10 game-changing initiatives from around the world were announced today as winners of the UNFCCC’s Momentum for Change climate change award.
Winning activities include:
- A Google-led project that could catalyse the rooftop solar market for millions of people across the United States
- An ingenious net that harvests fog from the air to provide drinking water for people on the edge of Morocco’s Sahara Desert
- North America’s first revenue-neutral tax that puts a price on carbon pollution
- A project that has established the first women-specific standard to measure and monetize women’s empowerment benefits of climate action
Other winners include the EU’s largest crowdfunding platform for community solar projects and a project in Malaysia initiated by Ericsson that uses sensors to provide near real-time information to restore dwindling mangrove plantations.
Read on to learn about these 13 game-changing activities:
1. Gothenburg Green Bonds | Sweden
In 2013, the City of Gothenburg became the first city in the world to issue green bonds, which enable it to borrow money for investments that benefit the environment. More than 75% of proceeds from green bonds issued between 2013 and 2015 are used by the city to fund climate change projects that promote the transition to low-carbon and climate-resilient growth.
2. Crowdfunding for Community Solar Projects | The Netherlands
ZonnepanelenDelen is working to ensure everyone in The Netherlands has access to solar power, even if they don’t have a roof. The largest crowdfunding platform in the EU for community solar projects, WeShareSolar connects site owners who have a suitable roof (but are not able to invest in solar themselves) with consumers that want to buy a solar panel but do not have a suitable roof. The project makes it easier for third parties to develop and operate a community solar project.
3. Off Grid Electric | U.S.A. & Tanzania
Off Grid Electric (OGE) is a ground-breaking company based in San Francisco and Arusha, Tanzania, with the ambitious aim of powering off-grid homes across Africa with affordable, renewable energy. OGE currently provides solar systems to homes and businesses in rural communities through an innovative financial solution. It offers “solar as a service” to customers who suffer from an expensive grid, an unreliable grid, or have no grid access at all.
4. Revenue-Neutral Carbon Tax | Canada
In 2008, the Canadian province of British Columbia introduced North America’s first revenue-neutral carbon tax applied to the purchase or use of fuel in British Columbia. The carbon tax has been hailed as the most comprehensive of its kind, covering approximately 70% of provincial emissions. Since the tax is revenue neutral, every dollar generated is returned to British Columbians in the form of personal and business tax measures.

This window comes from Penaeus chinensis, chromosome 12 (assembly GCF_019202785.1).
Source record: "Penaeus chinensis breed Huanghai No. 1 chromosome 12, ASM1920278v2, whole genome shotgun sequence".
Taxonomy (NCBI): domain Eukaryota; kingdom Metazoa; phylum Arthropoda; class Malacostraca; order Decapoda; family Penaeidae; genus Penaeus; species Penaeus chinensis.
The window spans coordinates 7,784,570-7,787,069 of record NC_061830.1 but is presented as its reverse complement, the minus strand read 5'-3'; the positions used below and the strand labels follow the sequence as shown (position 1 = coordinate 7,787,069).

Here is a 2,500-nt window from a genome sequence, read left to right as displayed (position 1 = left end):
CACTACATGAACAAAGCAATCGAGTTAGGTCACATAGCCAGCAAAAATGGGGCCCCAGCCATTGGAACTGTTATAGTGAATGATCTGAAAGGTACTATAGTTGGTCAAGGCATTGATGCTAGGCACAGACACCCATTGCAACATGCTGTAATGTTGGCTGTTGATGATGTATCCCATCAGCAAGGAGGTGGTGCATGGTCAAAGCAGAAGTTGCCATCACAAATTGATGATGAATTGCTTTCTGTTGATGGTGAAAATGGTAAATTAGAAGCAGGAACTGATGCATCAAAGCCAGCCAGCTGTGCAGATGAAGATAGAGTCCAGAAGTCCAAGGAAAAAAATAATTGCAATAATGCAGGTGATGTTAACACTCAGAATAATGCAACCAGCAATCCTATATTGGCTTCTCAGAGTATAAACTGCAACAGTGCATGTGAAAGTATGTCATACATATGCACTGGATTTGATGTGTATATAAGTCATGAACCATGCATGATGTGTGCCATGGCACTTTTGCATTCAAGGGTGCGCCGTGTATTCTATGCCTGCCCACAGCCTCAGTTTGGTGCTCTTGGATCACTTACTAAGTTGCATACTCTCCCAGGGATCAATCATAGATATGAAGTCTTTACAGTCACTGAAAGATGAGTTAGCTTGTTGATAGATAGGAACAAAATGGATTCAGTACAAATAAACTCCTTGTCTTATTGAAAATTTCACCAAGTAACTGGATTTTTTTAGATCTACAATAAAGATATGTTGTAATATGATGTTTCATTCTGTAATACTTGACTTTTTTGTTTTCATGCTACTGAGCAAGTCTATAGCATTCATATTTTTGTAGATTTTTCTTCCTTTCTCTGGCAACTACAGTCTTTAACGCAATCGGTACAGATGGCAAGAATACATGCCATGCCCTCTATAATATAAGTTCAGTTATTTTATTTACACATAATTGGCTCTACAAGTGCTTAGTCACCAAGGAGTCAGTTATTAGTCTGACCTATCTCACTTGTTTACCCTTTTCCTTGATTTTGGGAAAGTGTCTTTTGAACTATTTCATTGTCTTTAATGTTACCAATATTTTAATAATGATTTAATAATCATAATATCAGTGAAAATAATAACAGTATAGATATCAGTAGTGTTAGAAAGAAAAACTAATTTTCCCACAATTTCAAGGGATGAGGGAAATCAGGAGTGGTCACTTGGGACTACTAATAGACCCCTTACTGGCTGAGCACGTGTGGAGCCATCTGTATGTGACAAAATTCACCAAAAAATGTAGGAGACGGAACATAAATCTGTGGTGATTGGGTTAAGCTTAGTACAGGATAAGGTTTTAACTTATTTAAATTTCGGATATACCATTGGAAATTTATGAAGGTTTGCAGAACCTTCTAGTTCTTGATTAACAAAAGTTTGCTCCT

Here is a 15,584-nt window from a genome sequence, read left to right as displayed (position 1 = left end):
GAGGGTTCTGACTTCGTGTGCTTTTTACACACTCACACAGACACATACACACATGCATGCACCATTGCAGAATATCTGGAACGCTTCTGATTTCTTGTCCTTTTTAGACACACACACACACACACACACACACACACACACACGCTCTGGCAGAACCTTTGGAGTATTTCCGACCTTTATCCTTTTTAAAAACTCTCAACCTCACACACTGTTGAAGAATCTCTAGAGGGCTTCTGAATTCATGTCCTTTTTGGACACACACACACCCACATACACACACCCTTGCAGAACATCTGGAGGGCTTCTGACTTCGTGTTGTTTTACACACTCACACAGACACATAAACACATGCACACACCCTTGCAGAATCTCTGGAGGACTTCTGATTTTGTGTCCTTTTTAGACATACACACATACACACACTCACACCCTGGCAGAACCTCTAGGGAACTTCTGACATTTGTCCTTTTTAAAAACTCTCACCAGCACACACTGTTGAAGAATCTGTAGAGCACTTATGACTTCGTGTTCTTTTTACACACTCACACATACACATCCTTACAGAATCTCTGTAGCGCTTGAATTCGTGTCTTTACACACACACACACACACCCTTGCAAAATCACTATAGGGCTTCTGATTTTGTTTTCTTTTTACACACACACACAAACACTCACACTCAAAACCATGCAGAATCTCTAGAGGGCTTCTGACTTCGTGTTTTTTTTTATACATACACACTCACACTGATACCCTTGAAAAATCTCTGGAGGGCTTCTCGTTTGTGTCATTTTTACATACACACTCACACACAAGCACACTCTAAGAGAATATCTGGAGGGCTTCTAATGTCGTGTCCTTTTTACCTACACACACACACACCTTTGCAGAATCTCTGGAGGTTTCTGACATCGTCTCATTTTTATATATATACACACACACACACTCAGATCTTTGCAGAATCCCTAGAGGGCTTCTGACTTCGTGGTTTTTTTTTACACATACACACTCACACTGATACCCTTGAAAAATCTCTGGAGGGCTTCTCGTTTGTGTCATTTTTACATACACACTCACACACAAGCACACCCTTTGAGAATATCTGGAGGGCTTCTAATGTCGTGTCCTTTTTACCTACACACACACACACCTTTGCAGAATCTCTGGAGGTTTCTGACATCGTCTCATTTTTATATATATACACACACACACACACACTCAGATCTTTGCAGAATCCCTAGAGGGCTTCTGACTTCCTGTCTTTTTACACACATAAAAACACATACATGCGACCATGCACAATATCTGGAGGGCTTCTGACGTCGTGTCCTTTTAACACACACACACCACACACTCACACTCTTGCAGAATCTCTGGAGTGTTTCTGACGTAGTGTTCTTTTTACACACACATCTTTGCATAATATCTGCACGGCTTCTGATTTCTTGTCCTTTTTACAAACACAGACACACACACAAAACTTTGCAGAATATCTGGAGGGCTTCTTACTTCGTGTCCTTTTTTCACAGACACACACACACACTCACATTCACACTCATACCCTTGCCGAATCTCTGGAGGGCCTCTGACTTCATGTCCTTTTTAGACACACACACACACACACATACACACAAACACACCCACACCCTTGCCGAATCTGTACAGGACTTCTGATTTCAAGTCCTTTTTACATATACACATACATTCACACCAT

5. Connected Mangroves | Malaysia
Ericsson’s Connected Mangroves project, the first of its kind in the world, combines cloud, machine-to-machine and mobile broadband to help the local community in Selangor, Malaysia, to better manage the growth of new mangrove saplings. The project uses sensors to provide near real-time information to restore dwindling mangrove plantations.
6. Mapping for Rights | Cameroon, Central African Republic, Congo, Democratic Republic of the Congo, Gabon, Ghana, Peru
This initiative of the Rainforest Foundation UK supports forest peoples to counter harmful extractive industry and advocate for legal reforms by equipping them with low-cost technologies to map and monitor their lands, and making this data available on an online platform.
7. SOLshare | Bangladesh
SOLshare has successfully piloted the world’s first ICT-enabled peer-to-peer electricity trading network for rural households with and without solar home systems in Shariatpur, Bangladesh. Along with its implementation partner, the NGO UBOMUS, its financing partner IDCOL and research partner United International Universit-Centre for Energy Research, SOLshare combines solar home systems and centralized mini-grids to enable more rural households to access renewable electricity at a lower cost.
8. Project Sunroof | U.S.A
Last year, Google introduced Project Sunroof to enable tens of millions of potential solar customers from across the U.S. to evaluate if their home is suitable for solar and how much they could save on electricity. Project Sunroof works by using high-resolution aerial imagery from Google Earth to help calculate a roof’s solar energy potential.
9. Climate Right | Sweden
The Climate Right project in Uppsala, Sweden,makes it possible for people to measure and reduce their climate impact. Using a free app developed for the project, participants were able to track their climate impact through their choice of food, mode of transport and way of living, encouraging them to live in a climate friendly way.
10. Women’s Empowerment for Resilience and Adaptation Against Climate Change | Uganda
Women’s Empowerment for Resilience and Adaptation Against Climate Change has formed an association of women-led groups that collect individual-savings of at least USD 1 once a week to generate a pool of funds, from which women borrow and invest into income-generating activities that address climate change. This initiative also empowers women undertake land planning, agro-forestry and soil conservation practices and use energy saving stoves.